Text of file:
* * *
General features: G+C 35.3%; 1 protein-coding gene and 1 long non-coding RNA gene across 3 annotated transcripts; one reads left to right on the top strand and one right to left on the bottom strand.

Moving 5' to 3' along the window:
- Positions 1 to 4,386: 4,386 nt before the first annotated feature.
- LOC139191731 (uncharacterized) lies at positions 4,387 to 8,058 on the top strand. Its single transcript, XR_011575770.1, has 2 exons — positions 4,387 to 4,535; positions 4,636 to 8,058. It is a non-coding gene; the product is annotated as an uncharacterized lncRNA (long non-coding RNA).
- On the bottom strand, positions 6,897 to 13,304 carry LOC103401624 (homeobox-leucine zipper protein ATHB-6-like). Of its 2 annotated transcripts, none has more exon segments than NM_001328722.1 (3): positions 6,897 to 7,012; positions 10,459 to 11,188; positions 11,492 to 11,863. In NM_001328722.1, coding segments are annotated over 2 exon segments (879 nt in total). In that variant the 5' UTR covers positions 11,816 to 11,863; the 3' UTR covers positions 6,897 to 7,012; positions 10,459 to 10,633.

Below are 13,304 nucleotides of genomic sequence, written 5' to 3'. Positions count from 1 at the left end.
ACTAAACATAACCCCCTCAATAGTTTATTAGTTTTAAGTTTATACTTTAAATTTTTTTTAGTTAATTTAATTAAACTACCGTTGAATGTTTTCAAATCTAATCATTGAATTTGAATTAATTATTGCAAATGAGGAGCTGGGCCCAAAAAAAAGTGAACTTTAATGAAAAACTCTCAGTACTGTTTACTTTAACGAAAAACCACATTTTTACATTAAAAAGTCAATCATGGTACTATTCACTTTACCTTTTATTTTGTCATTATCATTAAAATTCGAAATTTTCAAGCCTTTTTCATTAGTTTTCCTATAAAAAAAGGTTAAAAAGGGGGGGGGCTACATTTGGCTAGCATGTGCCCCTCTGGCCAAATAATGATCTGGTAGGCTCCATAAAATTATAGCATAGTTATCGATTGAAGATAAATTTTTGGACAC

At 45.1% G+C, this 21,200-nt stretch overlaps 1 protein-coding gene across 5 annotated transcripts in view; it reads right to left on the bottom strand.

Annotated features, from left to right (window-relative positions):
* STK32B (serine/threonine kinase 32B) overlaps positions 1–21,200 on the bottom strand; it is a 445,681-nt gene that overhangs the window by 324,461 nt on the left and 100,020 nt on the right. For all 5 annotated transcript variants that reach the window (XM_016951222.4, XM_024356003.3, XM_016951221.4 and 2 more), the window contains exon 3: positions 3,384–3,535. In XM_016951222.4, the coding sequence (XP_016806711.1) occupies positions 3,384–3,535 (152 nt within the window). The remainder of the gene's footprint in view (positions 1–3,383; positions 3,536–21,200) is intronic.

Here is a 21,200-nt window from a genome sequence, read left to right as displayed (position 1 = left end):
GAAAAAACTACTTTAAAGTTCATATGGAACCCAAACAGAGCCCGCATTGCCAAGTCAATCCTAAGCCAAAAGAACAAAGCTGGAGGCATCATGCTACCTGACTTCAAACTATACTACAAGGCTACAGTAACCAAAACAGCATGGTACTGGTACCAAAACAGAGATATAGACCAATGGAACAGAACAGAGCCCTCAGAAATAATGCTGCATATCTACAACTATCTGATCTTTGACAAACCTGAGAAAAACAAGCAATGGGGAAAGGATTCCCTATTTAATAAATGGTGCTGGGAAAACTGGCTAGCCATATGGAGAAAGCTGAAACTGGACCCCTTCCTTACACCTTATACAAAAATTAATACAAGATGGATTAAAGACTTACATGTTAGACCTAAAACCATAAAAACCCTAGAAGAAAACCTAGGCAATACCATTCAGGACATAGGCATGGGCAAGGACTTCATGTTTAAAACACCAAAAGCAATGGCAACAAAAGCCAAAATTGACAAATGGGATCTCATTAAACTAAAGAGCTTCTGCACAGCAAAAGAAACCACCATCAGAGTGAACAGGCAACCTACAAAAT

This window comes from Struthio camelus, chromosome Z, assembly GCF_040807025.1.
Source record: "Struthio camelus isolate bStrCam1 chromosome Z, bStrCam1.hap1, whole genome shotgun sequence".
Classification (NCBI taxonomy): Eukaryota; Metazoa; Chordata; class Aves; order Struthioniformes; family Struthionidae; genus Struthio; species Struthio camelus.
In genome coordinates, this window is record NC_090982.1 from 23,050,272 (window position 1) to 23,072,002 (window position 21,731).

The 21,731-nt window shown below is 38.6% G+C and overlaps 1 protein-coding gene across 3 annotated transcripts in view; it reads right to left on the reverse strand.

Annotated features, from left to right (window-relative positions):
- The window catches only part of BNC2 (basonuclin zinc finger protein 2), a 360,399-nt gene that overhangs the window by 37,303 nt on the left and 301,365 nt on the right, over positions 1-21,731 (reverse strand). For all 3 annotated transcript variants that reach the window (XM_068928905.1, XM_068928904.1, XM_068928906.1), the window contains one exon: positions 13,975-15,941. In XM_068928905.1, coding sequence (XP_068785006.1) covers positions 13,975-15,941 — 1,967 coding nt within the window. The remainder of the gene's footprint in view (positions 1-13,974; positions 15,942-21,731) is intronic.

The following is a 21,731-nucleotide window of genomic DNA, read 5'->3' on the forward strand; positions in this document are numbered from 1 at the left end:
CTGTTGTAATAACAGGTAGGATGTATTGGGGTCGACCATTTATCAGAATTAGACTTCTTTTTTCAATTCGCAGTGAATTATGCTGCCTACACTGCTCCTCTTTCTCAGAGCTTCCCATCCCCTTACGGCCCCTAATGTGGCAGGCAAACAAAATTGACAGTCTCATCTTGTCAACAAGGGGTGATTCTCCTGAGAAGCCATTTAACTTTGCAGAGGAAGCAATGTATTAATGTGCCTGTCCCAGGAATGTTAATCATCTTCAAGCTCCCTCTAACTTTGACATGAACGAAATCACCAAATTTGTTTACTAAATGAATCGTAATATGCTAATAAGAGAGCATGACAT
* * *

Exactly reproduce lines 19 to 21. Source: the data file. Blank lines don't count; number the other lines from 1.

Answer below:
- The window catches only part of BNC2 (basonuclin zinc finger protein 2), a 360,399-nt gene that overhangs the window by 37,303 nt on the left and 301,365 nt on the right, over positions 1-21,731 (reverse strand). For all 3 annotated transcript variants that reach the window (XM_068928905.1, XM_068928904.1, XM_068928906.1), the window contains one exon: positions 13,975-15,941. In XM_068928905.1, coding sequence (XP_068785006.1) covers positions 13,975-15,941 — 1,967 coding nt within the window. The remainder of the gene's footprint in view (positions 1-13,974; positions 15,942-21,731) is intronic.

The following is a 21,731-nucleotide window of genomic DNA, read 5'->3' on the forward strand; positions in this document are numbered from 1 at the left end:
CTGTTGTAATAACAGGTAGGATGTATTGGGGTCGACCATTTATCAGAATTAGACTTCTTTTTTCAATTCGCAGTGAATTATGCTGCCTACACTGCTCCTCTTTCTCAGAGCTTCCCATCCCCTTACGGCCCCTAATGTGGCAGGCAAACAAAATTGACAGTCTCATCTTGTCAACAAGGGGTGATTCTCCTGAGAAGCCATTTAACTTTGCAGAGGAAGCAATGTATTAATGTGCCTGTCCCAGGAATGTTAATCATCTTCAAGCTCCCTCTAACTTTGACATGAACGAAATCACCAAATTTGTTTACTAAATGAATCGTAATATGCTAATAAGAGAGCATGACAT